His view of organic food is a mixed bag. I am not sure that the FAQ you quote from was even on his website at the time I received his book. What he writes in that book, Eat To Live, is not as "viro"-ish as what you have quoted. (I post that excerpt below.) Still, even your quote from his website is mixed. Note the words I've emphasized.

Here he says something even worse
Organic vs. Conventional?

The Environmental Protection Agency reports that the majority of pesticides now in use are probable or possible cancer causes. Studies of farm workers who work with pesticides suggest a link between pesticide use and brain cancer, Parkinson’s disease, multiple myloma, leukemia, lymphoma and cancers of the stomach and prostate. (1) The question remains, however, does the low level of pesticides remaining on our food present much of a risk?

Some scientists argue that the extremely low level of pesticide residue remaining on produce is insignificant and that there are naturally occurring toxins in all natural foods that are more significant. The large amount of studies performed on the typical pesticide treated produce have demonstrated that consumption of produce, whether organic or not, is related to lower rates of cancer and increased disease protection. Certainly, it is better to eat fruits and vegetables grown and harvested using pesticides than not eat them at all. The health benefits of eating phytochemical rich produce greatly outweigh any risk pesticide residues might pose.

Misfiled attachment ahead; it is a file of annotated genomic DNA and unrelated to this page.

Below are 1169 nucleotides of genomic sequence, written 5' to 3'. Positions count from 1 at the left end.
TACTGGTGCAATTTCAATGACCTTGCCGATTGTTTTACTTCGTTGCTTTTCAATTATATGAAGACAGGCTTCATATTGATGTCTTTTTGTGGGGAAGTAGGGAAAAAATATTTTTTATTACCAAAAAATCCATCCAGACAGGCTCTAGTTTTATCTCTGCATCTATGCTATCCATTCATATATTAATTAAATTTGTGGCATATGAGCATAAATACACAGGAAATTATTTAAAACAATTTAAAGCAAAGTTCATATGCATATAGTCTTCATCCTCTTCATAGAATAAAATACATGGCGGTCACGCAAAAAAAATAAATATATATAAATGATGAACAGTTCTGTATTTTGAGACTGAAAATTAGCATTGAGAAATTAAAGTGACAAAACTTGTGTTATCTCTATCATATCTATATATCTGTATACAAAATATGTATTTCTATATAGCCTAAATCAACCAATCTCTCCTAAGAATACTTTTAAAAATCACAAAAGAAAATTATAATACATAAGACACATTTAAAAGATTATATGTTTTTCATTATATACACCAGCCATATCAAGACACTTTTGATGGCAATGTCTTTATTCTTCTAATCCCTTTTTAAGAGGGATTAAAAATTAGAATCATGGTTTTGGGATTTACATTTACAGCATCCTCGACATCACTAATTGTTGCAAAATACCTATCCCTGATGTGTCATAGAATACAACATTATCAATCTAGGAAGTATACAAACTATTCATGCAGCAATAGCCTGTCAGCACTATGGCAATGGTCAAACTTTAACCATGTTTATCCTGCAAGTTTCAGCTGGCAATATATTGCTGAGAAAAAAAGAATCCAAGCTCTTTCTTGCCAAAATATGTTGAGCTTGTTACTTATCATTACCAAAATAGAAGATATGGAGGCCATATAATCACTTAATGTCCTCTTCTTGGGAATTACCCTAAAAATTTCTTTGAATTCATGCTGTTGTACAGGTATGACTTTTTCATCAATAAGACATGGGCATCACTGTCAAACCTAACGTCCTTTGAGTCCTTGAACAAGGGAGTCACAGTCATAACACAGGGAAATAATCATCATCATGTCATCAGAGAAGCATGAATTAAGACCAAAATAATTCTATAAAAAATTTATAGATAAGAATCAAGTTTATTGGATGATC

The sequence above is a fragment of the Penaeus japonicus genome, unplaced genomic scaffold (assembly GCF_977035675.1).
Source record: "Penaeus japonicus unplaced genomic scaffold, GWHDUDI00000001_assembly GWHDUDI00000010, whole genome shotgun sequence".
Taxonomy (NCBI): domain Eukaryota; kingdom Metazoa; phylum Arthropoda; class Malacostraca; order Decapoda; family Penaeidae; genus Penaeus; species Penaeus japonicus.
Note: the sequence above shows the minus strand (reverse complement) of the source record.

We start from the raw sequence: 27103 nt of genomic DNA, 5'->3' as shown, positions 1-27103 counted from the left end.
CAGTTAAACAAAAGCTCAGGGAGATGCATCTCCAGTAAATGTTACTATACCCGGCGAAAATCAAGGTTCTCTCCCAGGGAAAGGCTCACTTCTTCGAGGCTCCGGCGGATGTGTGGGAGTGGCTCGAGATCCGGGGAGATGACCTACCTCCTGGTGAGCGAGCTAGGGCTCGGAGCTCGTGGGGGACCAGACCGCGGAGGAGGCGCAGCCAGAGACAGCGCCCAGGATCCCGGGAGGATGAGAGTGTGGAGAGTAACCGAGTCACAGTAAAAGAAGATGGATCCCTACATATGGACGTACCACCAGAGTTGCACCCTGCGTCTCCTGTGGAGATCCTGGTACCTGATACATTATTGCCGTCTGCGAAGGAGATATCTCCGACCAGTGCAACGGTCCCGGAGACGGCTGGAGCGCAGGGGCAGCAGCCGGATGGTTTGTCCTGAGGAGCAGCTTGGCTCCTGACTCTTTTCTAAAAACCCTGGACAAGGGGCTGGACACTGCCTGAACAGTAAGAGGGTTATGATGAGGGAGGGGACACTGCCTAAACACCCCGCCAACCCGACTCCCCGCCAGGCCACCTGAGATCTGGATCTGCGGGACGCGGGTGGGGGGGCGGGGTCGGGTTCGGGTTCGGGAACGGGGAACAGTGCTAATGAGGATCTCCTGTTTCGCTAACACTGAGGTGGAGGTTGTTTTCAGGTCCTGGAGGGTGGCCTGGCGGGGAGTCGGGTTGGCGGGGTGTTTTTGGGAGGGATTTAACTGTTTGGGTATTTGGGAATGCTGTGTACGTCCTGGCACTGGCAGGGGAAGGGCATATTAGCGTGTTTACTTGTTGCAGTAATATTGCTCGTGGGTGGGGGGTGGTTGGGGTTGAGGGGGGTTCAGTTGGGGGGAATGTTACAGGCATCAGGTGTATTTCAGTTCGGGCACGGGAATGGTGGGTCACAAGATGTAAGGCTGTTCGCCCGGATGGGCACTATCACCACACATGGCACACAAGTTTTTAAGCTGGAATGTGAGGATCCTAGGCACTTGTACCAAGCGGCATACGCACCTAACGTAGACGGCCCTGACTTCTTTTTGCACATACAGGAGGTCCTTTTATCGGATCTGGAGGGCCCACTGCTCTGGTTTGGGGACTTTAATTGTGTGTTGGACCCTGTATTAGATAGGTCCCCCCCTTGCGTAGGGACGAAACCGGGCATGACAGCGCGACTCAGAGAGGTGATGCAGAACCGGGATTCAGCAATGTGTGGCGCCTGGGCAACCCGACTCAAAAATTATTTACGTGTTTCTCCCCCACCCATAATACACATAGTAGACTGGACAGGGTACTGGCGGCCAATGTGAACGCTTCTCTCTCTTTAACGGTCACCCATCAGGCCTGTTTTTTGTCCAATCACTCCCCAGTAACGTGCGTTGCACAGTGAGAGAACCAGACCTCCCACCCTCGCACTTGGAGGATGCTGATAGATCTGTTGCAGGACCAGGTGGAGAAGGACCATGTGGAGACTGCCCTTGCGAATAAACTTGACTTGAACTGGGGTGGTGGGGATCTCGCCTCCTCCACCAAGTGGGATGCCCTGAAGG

If it is available, organic food is certainly your best bet to limit exposure to toxic chemicals. Foods with the most pesticide residue are spinach, strawberries, peaches, raspberries, blackberries, grapes, cherries, apples, and celery. Imported produce is also more likely to contain higher levels of pesticides. (2)

Organic food usually has more nutrients than conventional. (3) One study performed at the University of California at Davis found that foods grown organically had higher amounts of flavonoids, which have protective effects against both heart disease and cancer. The researchers found that flavonoids were more than 50% higher in corn and strawberries. They theorized that when the plants are forced to deal with the stress of insects, they produce more of these compounds, which are beneficial to humans. (4) Overall, organic foods taste better, and organic agriculture protects farmers and our environment.

This is nothing but pseudo pop-science promoting the organic food craze. Organic food is nothing but inefficiently farmed food. Whatever link there may be between pesticides in farming and cancer are at most speculative, and probably primarily driven by the same kind of ideology that fuels other environmental science mumbo-jumbo like global warming.

Remember also that Fuhrman is quoting the EPA, whose reporting, before ClimateGate, some mainstream people thought had some validity. Fuhrman is (was?) apparently not immune to these tendencies. I got the impression, from his videos and books, that he is not altogether comfortable with the viro agenda. For a while, the blogger he employed on DiseaseProof.com went viro - and I even had to write in to complain about it. I don't know whether others complained, but I noticed recently that the fellow is no longer blogging for Fuhrman.

It is true that *some* people react to treated produce. I know - and have reported on THE FORUM - someone who has this problem. There is no contradiction here, and no need to yell "viro!" just yet. The existence of a population of allergy-sufferers is a matter for science. As Ayn Rand wrote in The Anti-Industrial Revolution: